Forsoni “Sanguineto I e II” 2010 Toscano Bianco (Tuscany) – This is a wine I’ve struggled with in other vintages, finding it clumsy compared to their succulent red, but in 2010 they’ve reached my palate. There’s a fruit salad element to it, yes, but not in a clumsy, pushed-ripeness New World sort of way; rather, the sort of careful selection of complementary fruit that often finishes an Italian meal. Just balanced, maybe tilting still a bit towards fruit rather than structure, and letting it get too warm brings out an overweightedness that does the wine few favors. Whether this vintage is an aberration or the new norm, I can’t say. Yet. (8/12)
Forsoni “Poderi Sanguineto I e II” 2009 Rosso di Montepulciano (Tuscany) – This wine continues to encapsulate a “lost” Tuscany for me, though to be fair I have been so cynical, for so long, about the region that for all I know I’m missing a viticultural counterrevolution and quality without excessive artifice is once more ascendant. But probably not.
What I mean by the preceding is that there’s a culinary succulence to the region’s reds in their envisioned form, especially the simpler ones, and that more than anything else it’s the loss of that appeal (in favor of spectacle) that has damaged so many wines. That succulence is in display here, though the wine isn’t really that simple. If the fruit’s purple, it’s a very light purple, and what’s red is a very dark red, so meet somewhere in the middle and call it magenta-tinted – we are still talking about the fruit quality here, not the color of the wine – with nice acidity, brittle but balanced tannin that breaks quickly down into a suppler particulate form, and a fine, poised finished. A wine to buy and drink in quantity. Cellaring? I’ve only ever stashed one bottle deep enough to find out, but I suspect most will – like me – find the immediacy too tempting. (12/11)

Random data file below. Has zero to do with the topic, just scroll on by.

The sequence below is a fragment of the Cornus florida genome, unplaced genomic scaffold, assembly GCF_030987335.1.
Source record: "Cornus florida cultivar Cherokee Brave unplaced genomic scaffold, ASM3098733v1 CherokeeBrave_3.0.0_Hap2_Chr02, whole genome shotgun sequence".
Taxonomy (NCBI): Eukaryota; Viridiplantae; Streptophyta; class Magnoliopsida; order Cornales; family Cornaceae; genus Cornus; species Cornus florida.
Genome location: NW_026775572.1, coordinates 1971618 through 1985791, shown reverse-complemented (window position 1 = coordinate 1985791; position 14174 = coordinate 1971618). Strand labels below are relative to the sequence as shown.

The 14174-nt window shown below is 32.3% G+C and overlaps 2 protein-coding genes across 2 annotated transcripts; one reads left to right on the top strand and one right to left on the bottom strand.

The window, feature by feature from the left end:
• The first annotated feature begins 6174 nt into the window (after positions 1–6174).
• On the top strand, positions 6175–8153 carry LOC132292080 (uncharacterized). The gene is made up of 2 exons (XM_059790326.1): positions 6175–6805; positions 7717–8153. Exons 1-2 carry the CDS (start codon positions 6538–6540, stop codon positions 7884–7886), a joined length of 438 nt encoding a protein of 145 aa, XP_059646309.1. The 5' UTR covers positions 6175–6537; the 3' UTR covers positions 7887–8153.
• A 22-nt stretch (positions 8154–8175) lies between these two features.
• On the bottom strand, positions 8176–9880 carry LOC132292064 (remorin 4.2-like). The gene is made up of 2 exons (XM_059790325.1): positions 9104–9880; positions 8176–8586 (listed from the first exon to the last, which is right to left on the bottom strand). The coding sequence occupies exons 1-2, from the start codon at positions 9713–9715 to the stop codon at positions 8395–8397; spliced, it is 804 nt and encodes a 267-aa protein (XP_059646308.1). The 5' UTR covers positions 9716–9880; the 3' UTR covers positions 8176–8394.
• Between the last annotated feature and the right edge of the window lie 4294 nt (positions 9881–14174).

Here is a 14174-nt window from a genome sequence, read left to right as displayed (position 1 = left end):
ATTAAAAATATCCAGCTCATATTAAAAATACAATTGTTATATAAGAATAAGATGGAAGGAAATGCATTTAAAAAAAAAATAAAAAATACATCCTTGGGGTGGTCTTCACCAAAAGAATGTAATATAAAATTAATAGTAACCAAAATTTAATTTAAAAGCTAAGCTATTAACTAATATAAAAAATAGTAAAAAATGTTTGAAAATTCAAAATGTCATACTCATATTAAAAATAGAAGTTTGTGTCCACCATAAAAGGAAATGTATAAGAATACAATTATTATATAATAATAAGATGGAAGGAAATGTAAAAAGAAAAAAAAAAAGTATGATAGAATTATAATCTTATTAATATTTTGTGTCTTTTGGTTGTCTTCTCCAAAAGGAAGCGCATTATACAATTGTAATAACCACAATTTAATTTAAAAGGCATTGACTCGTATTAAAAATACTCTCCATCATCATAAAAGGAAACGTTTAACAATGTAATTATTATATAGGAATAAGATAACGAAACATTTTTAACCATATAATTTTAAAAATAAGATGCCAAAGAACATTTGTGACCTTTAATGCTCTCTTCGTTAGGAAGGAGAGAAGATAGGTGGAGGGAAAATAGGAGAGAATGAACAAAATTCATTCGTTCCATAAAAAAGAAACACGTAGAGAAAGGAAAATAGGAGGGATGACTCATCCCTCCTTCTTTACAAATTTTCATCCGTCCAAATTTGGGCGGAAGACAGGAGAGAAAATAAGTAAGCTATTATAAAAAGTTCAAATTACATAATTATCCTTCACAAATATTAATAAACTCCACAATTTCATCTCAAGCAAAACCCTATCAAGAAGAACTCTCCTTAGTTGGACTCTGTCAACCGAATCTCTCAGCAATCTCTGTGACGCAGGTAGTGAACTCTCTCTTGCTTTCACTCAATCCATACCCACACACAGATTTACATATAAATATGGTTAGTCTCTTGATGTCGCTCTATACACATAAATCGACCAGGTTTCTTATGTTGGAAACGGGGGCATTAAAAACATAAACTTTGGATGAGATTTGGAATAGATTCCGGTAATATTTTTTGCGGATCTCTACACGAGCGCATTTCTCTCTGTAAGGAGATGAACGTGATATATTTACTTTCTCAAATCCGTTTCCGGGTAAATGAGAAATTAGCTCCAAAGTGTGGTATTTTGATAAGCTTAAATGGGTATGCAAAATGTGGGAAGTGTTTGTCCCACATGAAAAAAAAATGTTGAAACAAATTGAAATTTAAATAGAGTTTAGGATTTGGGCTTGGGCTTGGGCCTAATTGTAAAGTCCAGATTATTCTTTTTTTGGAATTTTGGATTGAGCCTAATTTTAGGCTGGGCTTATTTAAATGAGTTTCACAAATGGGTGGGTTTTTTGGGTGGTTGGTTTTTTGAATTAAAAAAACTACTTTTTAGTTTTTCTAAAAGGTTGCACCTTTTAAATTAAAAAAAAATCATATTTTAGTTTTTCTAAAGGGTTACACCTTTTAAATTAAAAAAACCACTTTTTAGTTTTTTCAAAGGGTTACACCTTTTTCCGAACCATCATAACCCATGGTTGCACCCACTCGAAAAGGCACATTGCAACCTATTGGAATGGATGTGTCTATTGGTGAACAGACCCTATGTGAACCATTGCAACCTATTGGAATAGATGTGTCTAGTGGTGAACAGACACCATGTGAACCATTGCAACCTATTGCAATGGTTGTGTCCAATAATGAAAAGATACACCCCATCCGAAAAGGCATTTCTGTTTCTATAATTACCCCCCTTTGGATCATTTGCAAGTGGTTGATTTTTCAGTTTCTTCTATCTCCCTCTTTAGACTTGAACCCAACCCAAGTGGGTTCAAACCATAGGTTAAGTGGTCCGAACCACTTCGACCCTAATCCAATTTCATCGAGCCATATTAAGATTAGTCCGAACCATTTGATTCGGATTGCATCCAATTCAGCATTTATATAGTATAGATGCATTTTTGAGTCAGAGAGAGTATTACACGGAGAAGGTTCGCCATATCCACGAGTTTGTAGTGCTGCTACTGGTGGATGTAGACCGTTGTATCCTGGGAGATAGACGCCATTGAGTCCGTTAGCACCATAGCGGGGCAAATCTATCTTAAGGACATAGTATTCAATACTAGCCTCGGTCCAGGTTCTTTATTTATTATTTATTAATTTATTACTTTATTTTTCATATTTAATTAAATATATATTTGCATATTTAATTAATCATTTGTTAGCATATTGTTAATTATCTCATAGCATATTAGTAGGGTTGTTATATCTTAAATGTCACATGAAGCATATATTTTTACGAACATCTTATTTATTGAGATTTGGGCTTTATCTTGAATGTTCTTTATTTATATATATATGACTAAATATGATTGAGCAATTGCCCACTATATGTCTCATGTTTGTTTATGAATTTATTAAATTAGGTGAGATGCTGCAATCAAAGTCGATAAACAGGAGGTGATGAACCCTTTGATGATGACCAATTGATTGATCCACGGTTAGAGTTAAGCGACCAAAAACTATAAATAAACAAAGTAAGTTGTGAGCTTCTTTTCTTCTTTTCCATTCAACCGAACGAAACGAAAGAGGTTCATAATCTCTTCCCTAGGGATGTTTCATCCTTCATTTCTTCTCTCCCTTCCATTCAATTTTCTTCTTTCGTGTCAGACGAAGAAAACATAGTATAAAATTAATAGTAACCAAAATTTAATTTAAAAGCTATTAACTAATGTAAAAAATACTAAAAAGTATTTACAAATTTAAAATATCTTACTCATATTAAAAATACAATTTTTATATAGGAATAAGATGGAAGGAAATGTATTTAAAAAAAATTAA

Forsoni “Sanguineto I e II” 2004 Rosso di Montepulciano (Tuscany) – Earthen strawberries, dark and dusty, though this is either in an odd transitional stage or showing signs of wear, as structurally it’s a little disjointed and rough. I don’t have sufficient years of experience with the wine to know which it is. Still, despite the inconsistencies, it’s as appealing and food-adoring as it always is. (4/10)
Forsoni “Poderi Sanguineto I e II” Vino de Tavola Bianco (Tuscany) – Lot 04/09. Hot. Decayed flowers and guttered raindrops, with that ever-present alcoholic fume dominating no matter what the temperature. I love Sanguineto’s reds, but am a more than a little repelled by this effort. (1/10)
Forsoni “Sanguineto I e II” 2004 Rosso di Montepulciano (Tuscany) – This is such a beautiful wine, and has almost single-handedly restored my confidence in the category. Spicy strawberry and black cherry fruit with double-helixed structure and a very, very light bite of chewy skin tannin, this is a wine that loves nothing more than to dine. Don’t disappoint it. (10/08)